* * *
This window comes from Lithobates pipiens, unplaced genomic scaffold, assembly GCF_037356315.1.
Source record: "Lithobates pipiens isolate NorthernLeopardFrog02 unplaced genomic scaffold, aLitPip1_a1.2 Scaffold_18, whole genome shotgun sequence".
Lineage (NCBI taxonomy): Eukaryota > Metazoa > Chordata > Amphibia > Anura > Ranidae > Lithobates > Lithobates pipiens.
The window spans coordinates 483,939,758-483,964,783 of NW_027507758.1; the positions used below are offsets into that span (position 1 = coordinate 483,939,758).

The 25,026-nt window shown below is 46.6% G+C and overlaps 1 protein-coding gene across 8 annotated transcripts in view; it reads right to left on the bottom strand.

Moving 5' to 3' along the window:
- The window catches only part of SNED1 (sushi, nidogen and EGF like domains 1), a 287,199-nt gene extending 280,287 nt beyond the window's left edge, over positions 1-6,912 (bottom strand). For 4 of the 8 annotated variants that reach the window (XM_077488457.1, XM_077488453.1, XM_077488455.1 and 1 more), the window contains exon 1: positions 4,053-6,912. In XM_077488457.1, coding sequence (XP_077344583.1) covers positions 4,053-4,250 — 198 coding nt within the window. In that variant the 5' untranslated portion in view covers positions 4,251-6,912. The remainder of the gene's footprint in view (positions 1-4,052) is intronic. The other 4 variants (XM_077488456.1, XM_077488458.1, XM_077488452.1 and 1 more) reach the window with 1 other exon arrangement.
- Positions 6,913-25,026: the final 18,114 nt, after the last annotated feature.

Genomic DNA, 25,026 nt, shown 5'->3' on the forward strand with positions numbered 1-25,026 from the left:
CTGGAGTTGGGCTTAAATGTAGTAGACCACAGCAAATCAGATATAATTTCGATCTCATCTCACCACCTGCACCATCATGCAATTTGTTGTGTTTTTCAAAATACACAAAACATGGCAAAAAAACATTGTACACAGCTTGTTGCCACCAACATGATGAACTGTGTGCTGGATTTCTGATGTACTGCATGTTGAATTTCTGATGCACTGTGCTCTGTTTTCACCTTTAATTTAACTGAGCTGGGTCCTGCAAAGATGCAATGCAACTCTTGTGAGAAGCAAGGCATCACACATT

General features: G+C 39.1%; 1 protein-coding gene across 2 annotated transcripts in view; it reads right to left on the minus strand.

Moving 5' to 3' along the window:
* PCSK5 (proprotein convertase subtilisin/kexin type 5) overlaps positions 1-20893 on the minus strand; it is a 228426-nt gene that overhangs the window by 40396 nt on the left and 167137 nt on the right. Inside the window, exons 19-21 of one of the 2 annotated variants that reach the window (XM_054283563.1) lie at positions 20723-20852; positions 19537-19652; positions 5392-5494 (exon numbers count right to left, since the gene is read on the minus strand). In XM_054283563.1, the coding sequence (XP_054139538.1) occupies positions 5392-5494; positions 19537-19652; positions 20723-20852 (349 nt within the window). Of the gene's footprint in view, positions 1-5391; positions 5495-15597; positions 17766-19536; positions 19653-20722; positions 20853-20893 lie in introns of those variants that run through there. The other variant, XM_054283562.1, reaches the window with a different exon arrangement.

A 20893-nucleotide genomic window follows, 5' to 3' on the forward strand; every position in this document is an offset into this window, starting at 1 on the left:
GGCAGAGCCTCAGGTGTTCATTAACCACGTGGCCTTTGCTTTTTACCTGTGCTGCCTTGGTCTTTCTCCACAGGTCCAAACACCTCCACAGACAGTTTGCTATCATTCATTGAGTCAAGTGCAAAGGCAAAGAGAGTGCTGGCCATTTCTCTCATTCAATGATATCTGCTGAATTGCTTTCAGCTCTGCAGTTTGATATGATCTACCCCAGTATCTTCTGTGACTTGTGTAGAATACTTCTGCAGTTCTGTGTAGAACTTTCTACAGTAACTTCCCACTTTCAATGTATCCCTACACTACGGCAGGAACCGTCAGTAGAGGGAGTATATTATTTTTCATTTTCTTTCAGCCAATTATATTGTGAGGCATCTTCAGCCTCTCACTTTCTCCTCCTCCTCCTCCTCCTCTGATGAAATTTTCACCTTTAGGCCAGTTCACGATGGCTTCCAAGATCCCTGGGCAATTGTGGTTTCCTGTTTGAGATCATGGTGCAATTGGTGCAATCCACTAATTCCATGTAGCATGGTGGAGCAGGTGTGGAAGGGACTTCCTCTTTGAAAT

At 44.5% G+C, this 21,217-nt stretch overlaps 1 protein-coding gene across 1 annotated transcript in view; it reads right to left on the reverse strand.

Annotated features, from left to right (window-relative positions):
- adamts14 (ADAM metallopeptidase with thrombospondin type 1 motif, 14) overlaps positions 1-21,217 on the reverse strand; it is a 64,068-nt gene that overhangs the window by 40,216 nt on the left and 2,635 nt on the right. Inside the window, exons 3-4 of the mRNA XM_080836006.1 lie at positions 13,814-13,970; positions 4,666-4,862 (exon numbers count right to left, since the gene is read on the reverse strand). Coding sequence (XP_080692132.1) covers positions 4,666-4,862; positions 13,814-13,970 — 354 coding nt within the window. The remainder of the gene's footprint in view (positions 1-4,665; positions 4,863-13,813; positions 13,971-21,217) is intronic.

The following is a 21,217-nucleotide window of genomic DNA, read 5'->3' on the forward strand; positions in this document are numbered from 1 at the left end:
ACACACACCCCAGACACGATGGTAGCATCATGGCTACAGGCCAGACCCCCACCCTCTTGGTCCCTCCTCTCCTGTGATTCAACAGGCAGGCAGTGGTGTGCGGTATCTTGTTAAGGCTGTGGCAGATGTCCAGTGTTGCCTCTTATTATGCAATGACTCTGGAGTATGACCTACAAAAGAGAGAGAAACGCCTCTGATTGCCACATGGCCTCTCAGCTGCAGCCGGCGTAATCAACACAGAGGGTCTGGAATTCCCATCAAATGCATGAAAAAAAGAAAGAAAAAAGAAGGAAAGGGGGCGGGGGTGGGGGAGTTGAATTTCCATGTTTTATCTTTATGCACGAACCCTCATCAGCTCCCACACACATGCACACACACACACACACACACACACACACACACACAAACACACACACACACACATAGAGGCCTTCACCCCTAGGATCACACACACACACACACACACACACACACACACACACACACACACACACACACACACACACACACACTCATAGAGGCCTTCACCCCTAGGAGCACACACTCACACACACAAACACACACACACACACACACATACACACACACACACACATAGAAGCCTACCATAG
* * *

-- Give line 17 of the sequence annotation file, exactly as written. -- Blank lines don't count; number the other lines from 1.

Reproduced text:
Annotated features, from left to right (window-relative positions):